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Poverty costs hit hard
April 2013

The social and economic consequences of not taking action to reduce child poverty in New Zealand are too costly to everyone, according to the NZ College of Public Health Medicine.

President Dr Julia Peters says the level of persistent child poverty since the economic reforms of the 1980's has hovered at around 20% and this is a risk to the long term health and prosperity of all New Zealanders.

"The social costs are unacceptable too. As a society we can be judged by the way we treat our children and unfortunately New Zealand children aren't doing so well. They need to be a priority as it is much more effective to prevent problems in the first place than it is to deal with them later," says Dr Peters.

The College says New Zealand has much work to do to lift children out of poverty.

"As public health physicians we want to see priority given to very young and economically deprived children as they are the group most harmed by persistent material poverty. Consideration should be given to housing improvements, high quality antenatal and parenting programmes, quality early childhood education, school meals and after school homework programmes. This may require society to re-consider its spending priorities," says Dr Peters.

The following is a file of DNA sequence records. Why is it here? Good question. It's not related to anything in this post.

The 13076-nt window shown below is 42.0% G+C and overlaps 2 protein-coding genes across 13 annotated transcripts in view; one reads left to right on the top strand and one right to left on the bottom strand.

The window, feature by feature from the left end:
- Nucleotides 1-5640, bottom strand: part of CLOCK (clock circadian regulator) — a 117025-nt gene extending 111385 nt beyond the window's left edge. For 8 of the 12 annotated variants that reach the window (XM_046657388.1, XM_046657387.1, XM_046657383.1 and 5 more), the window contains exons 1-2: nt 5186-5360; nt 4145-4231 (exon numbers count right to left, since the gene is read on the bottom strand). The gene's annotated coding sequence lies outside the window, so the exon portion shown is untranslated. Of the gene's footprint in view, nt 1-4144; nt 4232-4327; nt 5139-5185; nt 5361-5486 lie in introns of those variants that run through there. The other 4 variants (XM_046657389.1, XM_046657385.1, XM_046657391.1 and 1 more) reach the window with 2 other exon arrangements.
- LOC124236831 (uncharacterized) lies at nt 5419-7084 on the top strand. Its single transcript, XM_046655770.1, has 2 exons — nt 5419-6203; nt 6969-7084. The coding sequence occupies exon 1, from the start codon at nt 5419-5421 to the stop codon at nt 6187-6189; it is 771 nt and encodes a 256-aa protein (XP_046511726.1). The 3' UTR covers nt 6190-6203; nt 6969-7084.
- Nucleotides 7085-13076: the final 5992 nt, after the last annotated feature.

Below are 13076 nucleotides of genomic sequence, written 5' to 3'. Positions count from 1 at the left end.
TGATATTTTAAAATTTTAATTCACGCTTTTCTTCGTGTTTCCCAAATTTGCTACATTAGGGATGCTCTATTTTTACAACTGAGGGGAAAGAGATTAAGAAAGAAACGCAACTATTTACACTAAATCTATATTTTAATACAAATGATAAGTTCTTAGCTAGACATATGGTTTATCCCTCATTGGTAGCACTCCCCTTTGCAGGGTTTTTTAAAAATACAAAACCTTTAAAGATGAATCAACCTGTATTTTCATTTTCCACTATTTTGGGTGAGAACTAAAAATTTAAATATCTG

"Many families are living in substandard, overcrowded, cold and damp housing. There is evidence that more than a third of New Zealanders live in houses with visible mould."

She says there needs to be leadership at the highest level to address these important health issues, so that children can be given the best start in life.

"We need a cross-sectorial plan to reduce child poverty with measurable targets that are monitored. In particular we need to reduce poverty amongst Maori and Pacific children. The plan should draw on the recommendations from the Children's Commissioner's EAG report released late last year."

The College says it wants to see a re-doubling of effort across all sectors to ensure that once again, New Zealand is a great place to bring up kids.

 
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